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Re: occam and inheritance and delegation

On Wed, 28 Oct 1998, Oyvind Teig wrote:

> Sirs
> Q1. Does occam support inheritance?
>     In its own way think it does. 
>     I have PROC Inner, connected via CHAN OF Base in, out.
>     I wrap PROC Outer, connected via 
>       CHAN OF Base in, out *and* CHAN OF Extended ein, eout.
>     Outer intercepts all messages coming on in and sends it
>     over to Inner's-in or processes it itself. I have modified
>     the behaviour.
>     Should the user decide to connect to channels ein and 
>     eout, extended functionality is acquired.
>     We have acquired a kind of polymorphism which is explicit,
>     which excludes use of that word, but anyhow..
>     If a client just sends on CHAN OF Base, it will not know
>     how we have decided to connect it: in one case to Inner,
>     the next case to Outer.

But isn't this the same as simply embedding an instance of one object
(process) inside another and passing on method calls (channel comms.)?
You sometimes have to do this in Java because of the single inheritance,
and its definitely not inheritance. 

Ok, so in occam you don't have to implement a whole bunch of
methods to pass on paramters to the instance, you just connect the
channel.  In this way its easy to get the functionality of extending the
functionality of an object, but only if the extended functionality does
not intersect with the origional functionality:  there is no way to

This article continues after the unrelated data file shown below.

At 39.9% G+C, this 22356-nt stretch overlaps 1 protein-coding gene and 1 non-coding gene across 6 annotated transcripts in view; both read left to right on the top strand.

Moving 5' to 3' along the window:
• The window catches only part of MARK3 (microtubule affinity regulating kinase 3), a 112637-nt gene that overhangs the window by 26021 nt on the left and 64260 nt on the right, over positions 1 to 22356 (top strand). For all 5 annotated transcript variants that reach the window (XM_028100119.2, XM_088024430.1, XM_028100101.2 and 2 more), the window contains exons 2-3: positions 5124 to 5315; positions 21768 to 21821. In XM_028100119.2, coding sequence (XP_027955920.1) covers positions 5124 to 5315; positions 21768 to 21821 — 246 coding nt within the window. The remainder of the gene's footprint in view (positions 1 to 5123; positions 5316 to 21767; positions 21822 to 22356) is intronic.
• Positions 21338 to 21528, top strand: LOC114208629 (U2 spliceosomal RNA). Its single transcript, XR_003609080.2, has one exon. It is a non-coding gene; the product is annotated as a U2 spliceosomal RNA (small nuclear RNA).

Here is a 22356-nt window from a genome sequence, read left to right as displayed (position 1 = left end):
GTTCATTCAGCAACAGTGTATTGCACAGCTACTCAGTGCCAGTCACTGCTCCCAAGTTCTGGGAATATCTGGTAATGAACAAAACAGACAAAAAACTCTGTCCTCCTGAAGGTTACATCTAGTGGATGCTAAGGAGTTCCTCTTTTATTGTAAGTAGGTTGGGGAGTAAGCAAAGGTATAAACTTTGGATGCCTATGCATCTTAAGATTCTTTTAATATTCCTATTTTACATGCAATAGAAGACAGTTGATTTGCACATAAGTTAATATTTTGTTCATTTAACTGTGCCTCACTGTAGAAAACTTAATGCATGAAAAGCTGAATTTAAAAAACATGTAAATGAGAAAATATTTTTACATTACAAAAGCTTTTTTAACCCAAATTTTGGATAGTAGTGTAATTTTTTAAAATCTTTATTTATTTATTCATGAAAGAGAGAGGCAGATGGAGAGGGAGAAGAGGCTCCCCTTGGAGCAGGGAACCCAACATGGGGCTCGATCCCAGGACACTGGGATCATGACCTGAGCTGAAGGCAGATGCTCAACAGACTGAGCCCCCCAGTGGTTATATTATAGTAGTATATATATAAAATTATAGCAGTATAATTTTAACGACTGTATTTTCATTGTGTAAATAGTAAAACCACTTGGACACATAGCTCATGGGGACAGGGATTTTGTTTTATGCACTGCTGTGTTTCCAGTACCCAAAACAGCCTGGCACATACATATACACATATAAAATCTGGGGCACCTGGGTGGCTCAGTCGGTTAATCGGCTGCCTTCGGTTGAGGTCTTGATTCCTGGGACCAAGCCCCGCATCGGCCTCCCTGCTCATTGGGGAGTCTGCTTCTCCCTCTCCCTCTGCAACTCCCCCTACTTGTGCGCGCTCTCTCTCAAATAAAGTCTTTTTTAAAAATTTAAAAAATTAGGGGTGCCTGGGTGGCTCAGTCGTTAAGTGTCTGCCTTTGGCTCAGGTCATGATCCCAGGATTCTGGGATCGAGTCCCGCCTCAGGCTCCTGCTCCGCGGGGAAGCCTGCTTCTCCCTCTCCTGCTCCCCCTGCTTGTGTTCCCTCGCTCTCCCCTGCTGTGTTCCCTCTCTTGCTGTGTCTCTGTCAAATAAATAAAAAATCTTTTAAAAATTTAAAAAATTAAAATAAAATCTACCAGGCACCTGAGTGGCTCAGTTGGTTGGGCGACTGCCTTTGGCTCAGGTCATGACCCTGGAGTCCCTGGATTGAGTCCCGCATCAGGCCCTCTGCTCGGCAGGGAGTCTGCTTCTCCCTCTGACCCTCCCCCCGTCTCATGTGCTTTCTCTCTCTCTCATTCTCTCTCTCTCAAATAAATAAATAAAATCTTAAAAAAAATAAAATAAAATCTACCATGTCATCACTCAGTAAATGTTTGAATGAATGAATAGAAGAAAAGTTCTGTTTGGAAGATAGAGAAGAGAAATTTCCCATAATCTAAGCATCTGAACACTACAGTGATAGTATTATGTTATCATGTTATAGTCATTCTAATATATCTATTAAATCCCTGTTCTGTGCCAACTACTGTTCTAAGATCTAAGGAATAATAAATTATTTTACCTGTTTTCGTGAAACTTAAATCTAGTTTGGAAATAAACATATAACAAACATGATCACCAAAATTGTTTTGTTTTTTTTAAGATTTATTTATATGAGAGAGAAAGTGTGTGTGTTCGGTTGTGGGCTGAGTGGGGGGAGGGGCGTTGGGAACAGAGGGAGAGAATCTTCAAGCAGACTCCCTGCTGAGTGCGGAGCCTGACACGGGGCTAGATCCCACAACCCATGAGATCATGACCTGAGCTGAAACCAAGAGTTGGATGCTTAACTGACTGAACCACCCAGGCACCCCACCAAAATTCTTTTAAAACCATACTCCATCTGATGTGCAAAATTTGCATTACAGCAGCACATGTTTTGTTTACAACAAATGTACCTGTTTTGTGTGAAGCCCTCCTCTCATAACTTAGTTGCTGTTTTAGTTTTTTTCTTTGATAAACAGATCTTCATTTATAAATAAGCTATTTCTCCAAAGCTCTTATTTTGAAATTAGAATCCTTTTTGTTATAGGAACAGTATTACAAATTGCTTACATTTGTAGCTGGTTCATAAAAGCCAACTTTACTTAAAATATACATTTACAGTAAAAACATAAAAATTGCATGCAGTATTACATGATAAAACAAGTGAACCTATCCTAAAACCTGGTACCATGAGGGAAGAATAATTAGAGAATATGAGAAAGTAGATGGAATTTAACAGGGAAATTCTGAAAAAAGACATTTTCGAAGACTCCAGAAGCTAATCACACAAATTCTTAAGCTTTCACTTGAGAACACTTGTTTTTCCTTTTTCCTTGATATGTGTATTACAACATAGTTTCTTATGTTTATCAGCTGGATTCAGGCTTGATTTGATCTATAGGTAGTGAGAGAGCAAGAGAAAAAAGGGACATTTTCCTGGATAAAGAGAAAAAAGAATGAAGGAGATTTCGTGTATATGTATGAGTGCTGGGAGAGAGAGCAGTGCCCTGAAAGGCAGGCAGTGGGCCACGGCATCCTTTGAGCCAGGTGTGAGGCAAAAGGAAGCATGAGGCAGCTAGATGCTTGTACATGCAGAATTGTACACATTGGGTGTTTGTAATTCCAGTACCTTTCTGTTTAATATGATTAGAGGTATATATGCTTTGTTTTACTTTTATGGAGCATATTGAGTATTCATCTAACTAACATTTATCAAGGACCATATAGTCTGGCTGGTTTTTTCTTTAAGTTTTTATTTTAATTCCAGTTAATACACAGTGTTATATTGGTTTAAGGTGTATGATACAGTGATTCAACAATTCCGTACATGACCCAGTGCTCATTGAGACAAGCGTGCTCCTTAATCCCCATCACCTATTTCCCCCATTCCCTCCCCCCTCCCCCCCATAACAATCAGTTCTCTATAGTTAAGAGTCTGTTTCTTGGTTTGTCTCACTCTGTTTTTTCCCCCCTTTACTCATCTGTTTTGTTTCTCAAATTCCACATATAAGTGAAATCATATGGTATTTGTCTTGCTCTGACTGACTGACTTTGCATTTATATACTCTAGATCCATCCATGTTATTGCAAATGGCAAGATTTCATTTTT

override _parts_ of the behaviour without programming a server that
intercepts the channel passed on and examines each message.  occam also
has the restriction in a protocol, that there is no 'catch all' for
message tags, so you have to provide code to deal with all possible tags
that might come through.

To me this is not inheritance - you admittedly can provide the same
functionality, with extra programming, but this is true of any programming

>     > Q2. Does occam support delegation?
>     In its own way think it does. 
>     Should Inner decide to have somebody else, or an array
>     of somebody else'es, do a job for it, we could just send
>     an index (over a channel) pointing to which element of 
>     delagatedChannelArray we need in order to have our job
>     done. Inner is, as always with occam, not aware who
>     it is talking to, it may be this proc or that proc.
>     We connect that on the outside.  
>     By the way, what's the difference between delegation and
>     callback?
This appears to be a way of getting pointers in occam - use array offsets
instead.  Again, you can do this kind of thing in any language - bend the
features you have to give you the desired functionality - but not without 
extra programming work.  This extra work is what sets apart a language
that implements a feature and a language that doesn't. 
> Cheers,  
>  Oyvind Teig                              oyvind.teig@xxxxxxxxxxxx
Just my 2p's worth.

Jim Moores, PhD Research Student, Computing Lab, University of Kent, UK.